The background for this project is a planned process and engagement between the Federal Ministry of Health of Sudan (FMOH), HISP Rwanda and University of Oslo to enhance Sudan Logistics management by bridging last mile data with the National central LMIS system as part of a larger health system strengthening initiative supported by The Global Fund. This work included consultations in Sudan and development of documentation of both the existing LMIS reporting and how it could be digitised and improved.
The principle of the plan is to work in three rounds and designed in a way that each round can be implemented independently, and with the completion of each individual round on its own giving an additional significant strengthening of the product management in Sudan. Every round adds value and every round will bring the country forward and strengthen the management of logistics of supplies. The final objective of this project is to secure a flow of LMIS information that can ensure timely supplies of all products to health facilities in Sudan. This phased approach was specifically developed to ensure a successful implementation not hindered by the incident that began in April 2023 in Sudan that resulted in insecurities in some states.
The Round One objective was to digitally aggregate the LMIS information already collected in paper forms for HIV, TB and Malaria and make this information immediately available in a digital dashboard. This dashboard shall then be used for management of the supplies at both the locality level and the national level. The solution is utilising DHIS2 Open source system that is technologically simple and has worked for a number of years in other countries during the period of the security issues.
The initial plan/work was interrupted by the April 2023 incident in Sudan, but revitalised in mid-2023. We have now succeeded in implementing the first round, configuring the system, training, implementing and rolling it out to 38% (71/189) of the localities in Sudan, covering 47% (3,300/7,000) of health facilities and 41% (18.8 million/ 45.5 million) of Sudan’s population. Under Round One, we have within 3 months configured the system and trained 174 Sudanese in entering the existing paper based LMIS forms into a DHIS2 screen at locality level. Thereby aggregating the paper-based information and making it immediately available at both National and Locality level for management purposes.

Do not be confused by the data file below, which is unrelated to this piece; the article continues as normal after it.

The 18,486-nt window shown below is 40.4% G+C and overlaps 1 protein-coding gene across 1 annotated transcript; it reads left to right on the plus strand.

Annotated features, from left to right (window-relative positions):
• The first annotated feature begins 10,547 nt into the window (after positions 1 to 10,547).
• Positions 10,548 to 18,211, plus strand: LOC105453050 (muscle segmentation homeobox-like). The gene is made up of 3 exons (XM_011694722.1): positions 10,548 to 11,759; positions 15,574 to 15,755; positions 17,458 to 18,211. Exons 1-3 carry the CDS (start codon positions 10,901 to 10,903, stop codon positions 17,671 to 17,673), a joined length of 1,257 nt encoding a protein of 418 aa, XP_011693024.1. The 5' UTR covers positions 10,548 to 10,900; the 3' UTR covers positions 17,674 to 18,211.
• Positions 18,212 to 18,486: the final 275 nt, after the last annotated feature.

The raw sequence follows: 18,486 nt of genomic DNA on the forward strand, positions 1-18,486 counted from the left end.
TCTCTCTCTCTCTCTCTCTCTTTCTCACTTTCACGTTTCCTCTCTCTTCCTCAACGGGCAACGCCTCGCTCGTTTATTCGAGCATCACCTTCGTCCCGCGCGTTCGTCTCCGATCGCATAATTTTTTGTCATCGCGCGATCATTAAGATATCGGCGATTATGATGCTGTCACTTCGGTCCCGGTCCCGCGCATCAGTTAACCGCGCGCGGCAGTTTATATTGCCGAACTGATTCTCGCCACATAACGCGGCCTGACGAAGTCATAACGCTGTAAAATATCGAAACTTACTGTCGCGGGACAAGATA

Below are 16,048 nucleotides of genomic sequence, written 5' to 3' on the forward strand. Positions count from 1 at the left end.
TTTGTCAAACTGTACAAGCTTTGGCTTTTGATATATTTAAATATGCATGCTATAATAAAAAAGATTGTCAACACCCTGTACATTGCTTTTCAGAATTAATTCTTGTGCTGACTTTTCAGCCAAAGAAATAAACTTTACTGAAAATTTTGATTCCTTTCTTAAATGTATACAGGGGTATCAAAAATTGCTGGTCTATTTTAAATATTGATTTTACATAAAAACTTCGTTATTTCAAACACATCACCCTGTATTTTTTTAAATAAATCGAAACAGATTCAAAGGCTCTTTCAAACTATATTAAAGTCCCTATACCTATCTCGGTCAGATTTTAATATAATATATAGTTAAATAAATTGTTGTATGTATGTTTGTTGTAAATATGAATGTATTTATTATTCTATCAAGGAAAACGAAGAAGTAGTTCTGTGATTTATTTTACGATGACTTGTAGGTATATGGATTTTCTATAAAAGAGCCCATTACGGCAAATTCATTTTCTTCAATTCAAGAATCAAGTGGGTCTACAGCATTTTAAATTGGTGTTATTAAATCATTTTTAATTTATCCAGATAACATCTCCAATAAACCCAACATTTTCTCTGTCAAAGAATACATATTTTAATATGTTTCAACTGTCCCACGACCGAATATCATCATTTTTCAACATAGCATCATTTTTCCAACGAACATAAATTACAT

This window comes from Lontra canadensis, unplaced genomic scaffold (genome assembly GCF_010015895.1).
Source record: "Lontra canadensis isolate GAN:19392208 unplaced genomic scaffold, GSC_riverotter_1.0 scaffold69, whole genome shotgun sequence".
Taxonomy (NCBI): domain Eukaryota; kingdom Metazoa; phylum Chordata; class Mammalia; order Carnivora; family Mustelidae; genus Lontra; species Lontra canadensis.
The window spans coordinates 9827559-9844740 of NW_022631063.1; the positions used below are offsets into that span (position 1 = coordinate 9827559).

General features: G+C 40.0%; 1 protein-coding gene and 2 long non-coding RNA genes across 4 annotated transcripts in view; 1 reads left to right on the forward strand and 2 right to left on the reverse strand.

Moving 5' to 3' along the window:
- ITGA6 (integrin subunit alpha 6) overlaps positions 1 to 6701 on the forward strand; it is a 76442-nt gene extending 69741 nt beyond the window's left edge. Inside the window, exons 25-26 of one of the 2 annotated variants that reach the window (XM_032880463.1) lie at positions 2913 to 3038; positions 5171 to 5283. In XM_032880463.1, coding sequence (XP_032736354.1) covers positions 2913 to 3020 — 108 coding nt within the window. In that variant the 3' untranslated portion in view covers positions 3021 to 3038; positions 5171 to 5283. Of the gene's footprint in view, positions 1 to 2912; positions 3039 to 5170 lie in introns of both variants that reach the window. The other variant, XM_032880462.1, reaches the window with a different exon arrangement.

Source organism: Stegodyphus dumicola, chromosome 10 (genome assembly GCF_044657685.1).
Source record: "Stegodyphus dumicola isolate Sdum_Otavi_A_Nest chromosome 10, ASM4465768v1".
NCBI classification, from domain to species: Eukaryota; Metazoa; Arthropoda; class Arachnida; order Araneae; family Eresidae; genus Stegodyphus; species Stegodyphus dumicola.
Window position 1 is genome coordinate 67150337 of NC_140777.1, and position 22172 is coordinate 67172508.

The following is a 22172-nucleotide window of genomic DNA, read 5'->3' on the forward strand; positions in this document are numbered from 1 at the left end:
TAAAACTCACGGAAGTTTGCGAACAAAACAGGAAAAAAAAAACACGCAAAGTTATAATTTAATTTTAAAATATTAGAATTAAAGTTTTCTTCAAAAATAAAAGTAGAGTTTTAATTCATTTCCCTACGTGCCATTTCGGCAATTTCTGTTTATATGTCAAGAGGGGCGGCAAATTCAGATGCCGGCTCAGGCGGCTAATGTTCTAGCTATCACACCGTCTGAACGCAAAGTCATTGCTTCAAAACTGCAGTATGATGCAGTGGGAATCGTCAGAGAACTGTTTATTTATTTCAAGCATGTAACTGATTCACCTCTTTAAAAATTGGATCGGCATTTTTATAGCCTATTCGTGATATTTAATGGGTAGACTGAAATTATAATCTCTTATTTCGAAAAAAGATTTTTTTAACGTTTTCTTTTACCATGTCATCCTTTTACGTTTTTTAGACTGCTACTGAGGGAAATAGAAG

The plan and budget for implementation of this round one was compressed in order to make it possible to implement it very quickly and seamlessly utilising in-country personnel, stakeholders at Federal Ministry of Health, NGO’s (Global Fund) and virtual support from UiO and HISP Rwanda experts. The insecurity crisis in Sudan heightened the benefits and urgent needs to obtain stock data for management of the product supply. It builds on the fact that a number of needed resources and infrastructure necessary were already in place.
The solution provided at the end of round one followed this architecture:
Challenges & Constraints
The main challenge during the project implementation was the ongoing insecurity in Sudan that limited field visits and shake of existing resources and infrastructure. The HMIS/DHIS2 instance was moved from a government data centre based in Khartoum to a cloud-based solution, in order to continue operation. However, much of the regular reporting activities were understandably reduced as staff prioritised their day-to-day needs. The Sudan country teams in FMoH and Global Fund PMU advocated for continuing the implementation with the reduced scope, as it would help strengthen the health services in areas not directly affected by the conflict. The continued challenge to be expected will be to support the HMIS and supply chain teams reporting, particularly at facility level, if the insecurity persists.
Conclusion/ Way forward
While the round one is providing an immediate monthly overview of supply situation across health facilities for 8 states for HIV, TB and Malaria, the intention is to move to round two that will provide a monthly overview of “end to end” supply situation through integrating DHIS2 with National Medical Supplies Fund (NMSF) Enterprise Resource Planning (ERP), including central stocks for all the 18 states, covering all health programs including essential medicines. In Round three, the objective will be to provide real-time overview of supply situation “end to end” and manage products digitally at health facility level across Sudan by implementing DHIS2 Real Time Stock Management Tool.